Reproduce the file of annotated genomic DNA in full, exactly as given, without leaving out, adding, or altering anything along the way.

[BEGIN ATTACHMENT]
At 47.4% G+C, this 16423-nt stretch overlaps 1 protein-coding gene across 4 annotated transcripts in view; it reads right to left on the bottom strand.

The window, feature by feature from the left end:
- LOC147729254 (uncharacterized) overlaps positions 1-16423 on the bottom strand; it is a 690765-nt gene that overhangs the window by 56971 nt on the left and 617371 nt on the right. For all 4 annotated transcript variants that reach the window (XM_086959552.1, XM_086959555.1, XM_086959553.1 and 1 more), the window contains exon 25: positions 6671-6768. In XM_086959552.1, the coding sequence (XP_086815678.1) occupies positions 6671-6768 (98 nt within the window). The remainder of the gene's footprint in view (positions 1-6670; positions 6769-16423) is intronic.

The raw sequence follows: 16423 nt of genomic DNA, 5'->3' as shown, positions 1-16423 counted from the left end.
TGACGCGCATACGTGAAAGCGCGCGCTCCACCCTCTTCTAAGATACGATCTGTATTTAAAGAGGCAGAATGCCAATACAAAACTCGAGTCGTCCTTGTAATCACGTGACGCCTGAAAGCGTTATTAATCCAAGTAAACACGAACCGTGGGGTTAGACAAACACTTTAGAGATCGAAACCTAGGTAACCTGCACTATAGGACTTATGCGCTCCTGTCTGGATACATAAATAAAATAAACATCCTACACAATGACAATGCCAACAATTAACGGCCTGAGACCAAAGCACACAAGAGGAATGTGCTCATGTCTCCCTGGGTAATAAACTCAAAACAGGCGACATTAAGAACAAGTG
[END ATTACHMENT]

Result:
At 47.4% G+C, this 16423-nt stretch overlaps 1 protein-coding gene across 4 annotated transcripts in view; it reads right to left on the bottom strand.

The window, feature by feature from the left end:
- LOC147729254 (uncharacterized) overlaps positions 1-16423 on the bottom strand; it is a 690765-nt gene that overhangs the window by 56971 nt on the left and 617371 nt on the right. For all 4 annotated transcript variants that reach the window (XM_086959552.1, XM_086959555.1, XM_086959553.1 and 1 more), the window contains exon 25: positions 6671-6768. In XM_086959552.1, the coding sequence (XP_086815678.1) occupies positions 6671-6768 (98 nt within the window). The remainder of the gene's footprint in view (positions 1-6670; positions 6769-16423) is intronic.

The raw sequence follows: 16423 nt of genomic DNA, 5'->3' as shown, positions 1-16423 counted from the left end.
TGACGCGCATACGTGAAAGCGCGCGCTCCACCCTCTTCTAAGATACGATCTGTATTTAAAGAGGCAGAATGCCAATACAAAACTCGAGTCGTCCTTGTAATCACGTGACGCCTGAAAGCGTTATTAATCCAAGTAAACACGAACCGTGGGGTTAGACAAACACTTTAGAGATCGAAACCTAGGTAACCTGCACTATAGGACTTATGCGCTCCTGTCTGGATACATAAATAAAATAAACATCCTACACAATGACAATGCCAACAATTAACGGCCTGAGACCAAAGCACACAAGAGGAATGTGCTCATGTCTCCCTGGGTAATAAACTCAAAACAGGCGACATTAAGAACAAGTG